Wednesday, February 3, 2010
Professor Gordon is a professor at The University of North Dakota School of Law, where he teaches criminal law, criminal procedure, international law and international human rights law and serves as the Director of the UND Center for Human Rights and Genocide Studies. Before becoming a professor, he worked with the Office of the Prosecutor for the International Criminal Tribunal for Rwanda, where he served as Legal Officer and Deputy Team Leader for the landmark "media" cases, the first international post-Nuremberg prosecutions of radio and print media executives for incitement to genocide. His publications include An African Marshall Plan: Changing U.S. Policy to Promote the Rule of Law and Prevent Mass Atrocity in D.R. Congo , 32 Fordham Int'l L.J. 1361 (2009), From Incitement to Indictment? Prosecuting Iran's President for Advocating Israel's Destruction and Piecing Together Incitement Law's Emerging Analytical Framework, 98 J. Crim. L. & Criminology 853 (2008), and Toward an International Criminal Procedure: Due Process Aspirations and Limitations, 45 Colum. J. Transnat'l L. 635 (2007).
His poster is connected to his forthcoming article of the same name, 88 Or. L. Rev. ___ (forthcoming 2010). According to Professor Gordon,
The poster begins at the top by presenting the issue: whether a country asking for deferral of a prosecution by the International Criminal Court (ICC) can satisfy the ICC's complementarity standard when the country seeks to replace the ICC prosecution with use of "alternative justice mechanisms" (AJM), such as truth commissions, customary local procedures, lustration, reparations or amnesties. It will then set out the relevant rule -- Article 17 of the ICC's Rome Statute, pursuant to which complementarity awards primacy of jurisdiction to a state's domestic courts unless the ICC determines the state "unwilling or unable genuinely to prosecute." The poster then points out that, unfortunately, the statutory language and materials interpreting Article 17 provide only general suggestions for how the ICC could determine whether alternative mechanisms render a case inadmissible under the complementarity regime. The poster then offers a solution -- using a set of five analytic criteria to formulate an admissibility test in such cases: (1) circumstances surrounding the ICC referral and request for deferral; (2) state of affairs in the domestic jurisdiction seeking the deferral; (3) the AJM itself; (4) crimes at issue; and (5) the prosecution target. This text is framed on either side by photographs showing a scene of alternative justice (a customary local procedure in Africa called gacaca) and modern international criminal justice (a court proceeding at the ICC). An arrow protrudes from each photograph and points toward the center of the poster -- a box with text containing the solution to the problem. The box is framed on either side by a customary justice logo (from Rwanda)and the logo of the ICC.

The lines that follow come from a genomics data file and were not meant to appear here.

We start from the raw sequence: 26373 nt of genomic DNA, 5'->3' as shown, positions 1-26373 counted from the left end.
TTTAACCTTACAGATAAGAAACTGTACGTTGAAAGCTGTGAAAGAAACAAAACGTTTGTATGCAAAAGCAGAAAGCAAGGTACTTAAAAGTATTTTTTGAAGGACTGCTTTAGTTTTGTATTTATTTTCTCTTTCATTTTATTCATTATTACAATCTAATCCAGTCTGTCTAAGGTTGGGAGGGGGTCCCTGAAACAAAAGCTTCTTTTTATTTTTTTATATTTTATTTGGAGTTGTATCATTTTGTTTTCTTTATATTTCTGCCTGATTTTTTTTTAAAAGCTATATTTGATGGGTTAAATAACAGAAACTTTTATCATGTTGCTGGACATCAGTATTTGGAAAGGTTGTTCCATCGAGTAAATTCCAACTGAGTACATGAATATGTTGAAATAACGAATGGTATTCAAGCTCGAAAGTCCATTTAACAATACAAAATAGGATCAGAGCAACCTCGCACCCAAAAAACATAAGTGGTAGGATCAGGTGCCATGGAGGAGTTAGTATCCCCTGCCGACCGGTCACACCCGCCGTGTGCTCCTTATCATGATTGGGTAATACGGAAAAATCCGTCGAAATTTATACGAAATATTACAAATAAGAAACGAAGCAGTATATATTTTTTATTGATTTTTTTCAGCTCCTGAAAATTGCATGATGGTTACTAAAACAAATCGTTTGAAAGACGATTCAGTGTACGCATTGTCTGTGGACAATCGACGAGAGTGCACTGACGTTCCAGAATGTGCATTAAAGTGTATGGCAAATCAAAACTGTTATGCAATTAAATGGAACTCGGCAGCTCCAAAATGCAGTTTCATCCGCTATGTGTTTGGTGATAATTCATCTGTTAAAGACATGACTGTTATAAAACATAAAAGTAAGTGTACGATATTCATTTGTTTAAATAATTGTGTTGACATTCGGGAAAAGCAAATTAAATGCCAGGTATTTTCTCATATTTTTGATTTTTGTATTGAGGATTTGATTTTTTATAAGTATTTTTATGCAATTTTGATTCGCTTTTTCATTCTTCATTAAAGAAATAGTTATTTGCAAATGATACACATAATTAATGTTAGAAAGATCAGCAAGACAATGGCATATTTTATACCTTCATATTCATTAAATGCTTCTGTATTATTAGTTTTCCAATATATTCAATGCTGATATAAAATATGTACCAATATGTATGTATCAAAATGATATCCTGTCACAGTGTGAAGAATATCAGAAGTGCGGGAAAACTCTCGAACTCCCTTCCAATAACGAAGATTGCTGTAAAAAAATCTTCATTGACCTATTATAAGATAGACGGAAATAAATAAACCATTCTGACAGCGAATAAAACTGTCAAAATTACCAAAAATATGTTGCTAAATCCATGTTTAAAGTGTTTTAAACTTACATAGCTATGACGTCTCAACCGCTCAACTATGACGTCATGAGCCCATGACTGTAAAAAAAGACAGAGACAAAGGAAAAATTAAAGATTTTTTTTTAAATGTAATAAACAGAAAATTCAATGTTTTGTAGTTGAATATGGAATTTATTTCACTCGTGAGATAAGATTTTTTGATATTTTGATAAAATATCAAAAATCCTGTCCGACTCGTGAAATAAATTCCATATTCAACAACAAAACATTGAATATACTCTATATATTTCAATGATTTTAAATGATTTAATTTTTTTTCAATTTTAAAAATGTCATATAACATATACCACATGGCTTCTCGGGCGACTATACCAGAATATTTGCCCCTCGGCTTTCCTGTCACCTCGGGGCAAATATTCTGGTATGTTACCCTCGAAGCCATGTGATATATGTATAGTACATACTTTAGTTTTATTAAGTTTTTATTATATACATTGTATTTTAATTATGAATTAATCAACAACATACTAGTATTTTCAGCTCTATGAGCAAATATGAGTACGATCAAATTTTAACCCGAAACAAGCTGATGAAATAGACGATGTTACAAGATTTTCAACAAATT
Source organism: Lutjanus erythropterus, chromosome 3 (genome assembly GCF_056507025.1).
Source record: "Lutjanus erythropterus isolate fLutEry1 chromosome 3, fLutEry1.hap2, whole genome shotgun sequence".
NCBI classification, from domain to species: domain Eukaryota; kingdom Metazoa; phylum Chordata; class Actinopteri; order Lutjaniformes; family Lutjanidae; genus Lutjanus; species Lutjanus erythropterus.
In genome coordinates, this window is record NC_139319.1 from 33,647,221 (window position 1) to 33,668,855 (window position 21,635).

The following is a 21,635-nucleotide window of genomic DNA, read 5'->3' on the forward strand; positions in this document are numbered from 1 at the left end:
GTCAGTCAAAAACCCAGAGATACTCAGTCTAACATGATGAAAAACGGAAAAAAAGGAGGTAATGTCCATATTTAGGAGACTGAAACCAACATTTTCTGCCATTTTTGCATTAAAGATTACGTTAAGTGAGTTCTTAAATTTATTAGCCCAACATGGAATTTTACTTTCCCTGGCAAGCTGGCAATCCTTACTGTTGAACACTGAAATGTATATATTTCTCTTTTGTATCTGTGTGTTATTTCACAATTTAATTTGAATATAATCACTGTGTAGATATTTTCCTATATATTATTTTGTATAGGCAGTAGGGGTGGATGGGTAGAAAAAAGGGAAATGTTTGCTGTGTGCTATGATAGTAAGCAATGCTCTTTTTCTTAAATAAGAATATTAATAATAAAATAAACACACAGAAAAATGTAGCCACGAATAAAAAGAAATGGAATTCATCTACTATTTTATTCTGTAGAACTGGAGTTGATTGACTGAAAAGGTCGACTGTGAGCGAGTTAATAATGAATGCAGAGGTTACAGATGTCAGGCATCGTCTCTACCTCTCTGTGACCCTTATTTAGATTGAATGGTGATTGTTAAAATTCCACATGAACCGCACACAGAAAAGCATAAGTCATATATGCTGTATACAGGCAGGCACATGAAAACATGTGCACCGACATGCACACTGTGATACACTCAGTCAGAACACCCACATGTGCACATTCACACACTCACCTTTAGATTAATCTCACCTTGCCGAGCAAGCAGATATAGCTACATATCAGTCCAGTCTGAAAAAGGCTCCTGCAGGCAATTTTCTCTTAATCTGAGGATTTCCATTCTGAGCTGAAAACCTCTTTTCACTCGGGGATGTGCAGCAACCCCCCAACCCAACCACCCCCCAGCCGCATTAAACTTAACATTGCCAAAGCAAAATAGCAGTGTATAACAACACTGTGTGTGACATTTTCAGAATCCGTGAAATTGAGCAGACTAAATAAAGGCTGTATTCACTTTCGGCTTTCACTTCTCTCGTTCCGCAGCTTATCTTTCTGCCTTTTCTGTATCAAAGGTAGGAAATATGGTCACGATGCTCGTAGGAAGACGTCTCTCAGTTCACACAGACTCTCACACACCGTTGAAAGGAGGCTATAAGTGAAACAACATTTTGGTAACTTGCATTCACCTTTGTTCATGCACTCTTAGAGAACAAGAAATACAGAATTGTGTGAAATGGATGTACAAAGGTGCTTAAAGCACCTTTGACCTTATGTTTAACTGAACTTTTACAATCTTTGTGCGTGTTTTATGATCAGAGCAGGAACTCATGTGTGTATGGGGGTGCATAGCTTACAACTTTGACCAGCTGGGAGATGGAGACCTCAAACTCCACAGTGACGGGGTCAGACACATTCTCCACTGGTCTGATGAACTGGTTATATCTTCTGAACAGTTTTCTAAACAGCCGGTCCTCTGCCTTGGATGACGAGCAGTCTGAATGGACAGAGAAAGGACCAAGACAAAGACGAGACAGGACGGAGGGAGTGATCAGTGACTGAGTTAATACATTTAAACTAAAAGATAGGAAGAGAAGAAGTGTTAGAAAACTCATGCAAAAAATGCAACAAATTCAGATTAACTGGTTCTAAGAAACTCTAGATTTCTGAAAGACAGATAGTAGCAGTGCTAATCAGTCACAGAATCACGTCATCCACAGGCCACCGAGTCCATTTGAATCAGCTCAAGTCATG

I wanted to do this in poster form because I thought it would be a compelling argument from a visual perspective. The poster creation process also helped me distill the paper more effectively for an oral presentation I did on it at the AALS conference. It will also be helpful for a presentation I will be doing on the paper at the University of Kansas School of Law in February.